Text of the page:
Case No. 3:04 CV 7095.
November 13, 2006
Memorandum of Opinion and Order
This matter is before the Court upon the Report and Recommendation of Magistrate Judge Baughman (Doc. 16) which recommends dismissal of the Petition for Writ of Habeas Corpus pending before the Court. For the following reasons, the Report and Recommendation is ACCEPTED.
Petitioner, Ronald Requez Myles, commenced this action with the filing of a Petition for Writ of Habeas Corpus pursuant to 28 U.S.C. § 2254. The Magistrate Judge issued his Report and Recommendation recommending that the Petition be dismissed. Petitioner has failed to file objections to the Report and Recommendation. Standard of Review
Rule 8(b) of the Rules Governing Section 2254 Cases in the United States District Courts provides, "The judge must determine de novo any proposed finding or recommendation to which objection is made. The judge may accept, reject, or modify any proposed finding or recommendation." When no objections have been filed this Court need only satisfy itself that there is no clear error on the face of the record in order to accept the recommendation. See Advisory Committee Notes 1983 Addition to Federal Rule of Civil Procedure 72.
The Magistrate Judge found the two grounds for relief asserted in the Petition to be procedurally defaulted in that they were first raised in petitioner's untimely Rule 26(B) application to re-open his appeal. The state appellate court relied on the untimeliness to deny the application. That court alternatively found no merit to the claims. As recognized by the Magistrate Judge, the four-part Maupin test for finding a procedural default has been met. Further, petitioner fails to establish cause for the procedural default. This Court fully agrees with the reasoning and conclusions of the Magistrate Judge and, having found no clear error, completely adopts his factual and legal conclusions as its own and incorporates them herein by reference. Accordingly, for the reasons set forth in the Magistrate Judge's Report and Recommendation, the Petition for Writ of Habeas Corpus is dismissed.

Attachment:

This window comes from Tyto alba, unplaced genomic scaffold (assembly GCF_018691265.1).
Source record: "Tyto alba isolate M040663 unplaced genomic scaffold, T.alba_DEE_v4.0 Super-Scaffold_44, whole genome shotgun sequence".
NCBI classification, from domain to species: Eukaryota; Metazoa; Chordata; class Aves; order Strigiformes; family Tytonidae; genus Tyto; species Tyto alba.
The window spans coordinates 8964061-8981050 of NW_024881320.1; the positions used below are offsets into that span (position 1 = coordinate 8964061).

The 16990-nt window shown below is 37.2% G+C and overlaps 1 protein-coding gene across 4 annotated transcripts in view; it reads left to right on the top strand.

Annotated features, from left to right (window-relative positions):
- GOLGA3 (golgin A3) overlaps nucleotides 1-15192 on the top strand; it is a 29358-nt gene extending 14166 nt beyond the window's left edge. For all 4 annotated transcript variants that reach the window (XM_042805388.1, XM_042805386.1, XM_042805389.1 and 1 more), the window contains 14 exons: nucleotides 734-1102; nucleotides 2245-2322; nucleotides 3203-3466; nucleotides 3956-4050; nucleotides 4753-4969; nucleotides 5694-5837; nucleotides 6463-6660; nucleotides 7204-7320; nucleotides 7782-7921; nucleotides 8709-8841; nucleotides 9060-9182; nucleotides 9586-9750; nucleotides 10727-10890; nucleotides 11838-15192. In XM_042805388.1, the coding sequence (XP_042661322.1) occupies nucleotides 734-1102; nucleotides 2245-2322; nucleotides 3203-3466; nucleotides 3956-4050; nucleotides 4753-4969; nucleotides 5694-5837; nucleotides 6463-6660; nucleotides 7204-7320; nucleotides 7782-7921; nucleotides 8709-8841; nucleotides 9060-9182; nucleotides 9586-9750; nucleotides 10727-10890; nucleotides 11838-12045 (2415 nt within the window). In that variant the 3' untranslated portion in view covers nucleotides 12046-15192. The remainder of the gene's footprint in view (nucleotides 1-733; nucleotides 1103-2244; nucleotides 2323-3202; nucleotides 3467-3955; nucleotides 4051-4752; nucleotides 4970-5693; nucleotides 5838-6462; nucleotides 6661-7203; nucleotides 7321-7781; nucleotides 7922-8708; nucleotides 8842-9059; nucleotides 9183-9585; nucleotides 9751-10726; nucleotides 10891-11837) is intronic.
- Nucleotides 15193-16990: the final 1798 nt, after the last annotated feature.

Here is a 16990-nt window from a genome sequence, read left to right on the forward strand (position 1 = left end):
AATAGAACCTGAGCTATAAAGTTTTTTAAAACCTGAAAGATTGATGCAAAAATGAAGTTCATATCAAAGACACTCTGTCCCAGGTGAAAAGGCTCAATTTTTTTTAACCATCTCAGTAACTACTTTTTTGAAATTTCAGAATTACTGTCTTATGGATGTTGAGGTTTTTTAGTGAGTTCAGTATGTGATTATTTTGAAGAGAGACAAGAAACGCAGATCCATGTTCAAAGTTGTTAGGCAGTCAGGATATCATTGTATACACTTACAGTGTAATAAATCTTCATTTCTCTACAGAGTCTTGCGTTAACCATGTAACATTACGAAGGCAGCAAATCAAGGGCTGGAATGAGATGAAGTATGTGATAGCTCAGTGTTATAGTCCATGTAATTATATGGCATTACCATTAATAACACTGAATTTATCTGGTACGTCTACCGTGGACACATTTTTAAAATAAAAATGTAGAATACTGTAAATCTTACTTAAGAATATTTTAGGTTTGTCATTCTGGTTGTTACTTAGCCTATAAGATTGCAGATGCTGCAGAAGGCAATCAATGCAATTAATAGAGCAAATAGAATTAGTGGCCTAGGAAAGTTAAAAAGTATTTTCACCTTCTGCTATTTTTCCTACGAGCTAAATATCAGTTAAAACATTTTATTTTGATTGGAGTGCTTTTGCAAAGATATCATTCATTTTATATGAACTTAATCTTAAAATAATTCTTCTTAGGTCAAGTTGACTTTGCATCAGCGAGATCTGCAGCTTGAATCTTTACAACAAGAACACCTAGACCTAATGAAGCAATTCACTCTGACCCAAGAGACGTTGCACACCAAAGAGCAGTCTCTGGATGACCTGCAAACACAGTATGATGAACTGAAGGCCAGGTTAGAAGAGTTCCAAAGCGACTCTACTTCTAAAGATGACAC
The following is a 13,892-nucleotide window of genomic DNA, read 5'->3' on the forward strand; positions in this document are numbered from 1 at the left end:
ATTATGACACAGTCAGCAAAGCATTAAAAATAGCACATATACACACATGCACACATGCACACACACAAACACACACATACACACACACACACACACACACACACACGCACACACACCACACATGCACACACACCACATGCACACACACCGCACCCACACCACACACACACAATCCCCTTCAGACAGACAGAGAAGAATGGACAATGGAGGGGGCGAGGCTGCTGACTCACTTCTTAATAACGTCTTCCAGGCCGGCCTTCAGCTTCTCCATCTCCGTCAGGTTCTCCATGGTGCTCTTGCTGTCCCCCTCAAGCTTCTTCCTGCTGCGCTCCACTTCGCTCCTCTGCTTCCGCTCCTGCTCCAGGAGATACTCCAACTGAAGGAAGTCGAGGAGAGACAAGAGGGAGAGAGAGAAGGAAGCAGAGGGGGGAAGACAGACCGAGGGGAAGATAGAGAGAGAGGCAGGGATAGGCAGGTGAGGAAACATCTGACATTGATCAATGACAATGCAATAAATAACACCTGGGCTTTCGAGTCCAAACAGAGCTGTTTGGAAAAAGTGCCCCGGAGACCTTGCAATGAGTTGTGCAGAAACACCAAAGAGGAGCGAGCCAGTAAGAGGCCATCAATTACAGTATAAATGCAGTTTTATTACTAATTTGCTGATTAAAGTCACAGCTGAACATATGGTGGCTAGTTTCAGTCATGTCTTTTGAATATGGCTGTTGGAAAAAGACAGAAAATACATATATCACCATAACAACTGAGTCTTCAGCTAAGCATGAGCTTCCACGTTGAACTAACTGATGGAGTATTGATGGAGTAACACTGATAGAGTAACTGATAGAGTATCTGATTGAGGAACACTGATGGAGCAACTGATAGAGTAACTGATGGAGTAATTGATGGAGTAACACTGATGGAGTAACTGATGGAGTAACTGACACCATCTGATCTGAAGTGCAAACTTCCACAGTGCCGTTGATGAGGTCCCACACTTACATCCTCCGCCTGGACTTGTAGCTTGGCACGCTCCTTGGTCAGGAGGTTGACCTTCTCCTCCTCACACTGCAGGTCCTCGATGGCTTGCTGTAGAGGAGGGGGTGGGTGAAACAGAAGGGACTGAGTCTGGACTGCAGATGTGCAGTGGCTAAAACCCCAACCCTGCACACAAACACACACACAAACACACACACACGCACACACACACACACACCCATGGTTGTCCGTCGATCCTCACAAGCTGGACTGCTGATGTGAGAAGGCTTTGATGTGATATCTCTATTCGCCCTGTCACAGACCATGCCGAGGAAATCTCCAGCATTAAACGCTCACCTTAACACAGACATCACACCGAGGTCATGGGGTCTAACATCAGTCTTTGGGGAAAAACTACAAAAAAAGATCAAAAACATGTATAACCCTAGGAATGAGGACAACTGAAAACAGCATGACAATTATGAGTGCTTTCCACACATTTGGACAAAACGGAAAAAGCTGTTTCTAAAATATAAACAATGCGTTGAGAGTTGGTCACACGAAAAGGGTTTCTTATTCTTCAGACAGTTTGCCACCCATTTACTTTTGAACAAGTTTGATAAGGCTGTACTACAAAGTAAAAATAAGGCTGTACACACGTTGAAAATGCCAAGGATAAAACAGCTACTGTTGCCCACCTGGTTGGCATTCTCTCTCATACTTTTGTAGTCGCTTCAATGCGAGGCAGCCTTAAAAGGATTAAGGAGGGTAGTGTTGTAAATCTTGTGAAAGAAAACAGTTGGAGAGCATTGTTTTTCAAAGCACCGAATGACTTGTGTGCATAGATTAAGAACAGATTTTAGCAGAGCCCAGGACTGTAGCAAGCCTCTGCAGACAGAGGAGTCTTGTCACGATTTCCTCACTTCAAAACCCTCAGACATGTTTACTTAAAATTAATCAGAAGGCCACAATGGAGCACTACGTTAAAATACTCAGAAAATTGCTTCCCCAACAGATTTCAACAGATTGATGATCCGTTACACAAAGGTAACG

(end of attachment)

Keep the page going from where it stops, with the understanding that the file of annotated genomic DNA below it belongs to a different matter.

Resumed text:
Furthermore, the Court declines to issue a certificate of appealability. 28 U.S.C. § 2253(c) provides:
(c)(1) Unless a circuit justice or judge issues a certificate of appealability, an appeal may not be taken to the court of appeals from —
(A) the final order in a habeas corpus proceeding in which the detention complained of arises out of process issued by a State court; or
(B) the final order in a proceeding under section 2255.
(2) A certificate of appealability may issue under paragraph (1) only if the applicant has made a substantial showing of the denial of a constitutional right.
(3) The certificate of appealability under paragraph (1) shall indicate which specific issue or issues satisfy the showing required by paragraph (2).
In Slack v. McDaniel, 529 U.S. 473 (2000), the Supreme Court determined that
[t]o obtain a COA under § 2253(c), a habeas prisoner must make a substantial showing of the denial of a constitutional right, a demonstration that, under Barefoot, includes showing that reasonable jurists could debate whether (or, for that matter, agree that) the petition should have been resolved in a different manner or that the issues presented were `adequate to deserve encouragement to proceed further.'Id. at 483-4 (quoting Barefoot v. Estelle, 463 U.S. 880, 893 n. 4 (1983)).
If the claim is not procedurally defaulted, then a habeas court need only determine whether reasonable jurists would find the district court's decision "debatable or wrong." Id. at 484. In instances where a claim is procedurally defaulted, a COA should only issue if "jurists of reason would find it debatable whether the petition states a valid claim of the denial of a constitutional right and that jurists of reason would find it debatable whether the district court was correct in its procedural ruling." Id. (emphasis supplied).
For the reasons stated in the Report and Recommendation, the Court does not find that petitioner has made a substantial showing of the denial of a constitutional right. Nor would jurists of reason find the correctness of the procedural ruling debatable. Accordingly, the Court declines to issue a certificate of appealability.
IT IS SO ORDERED.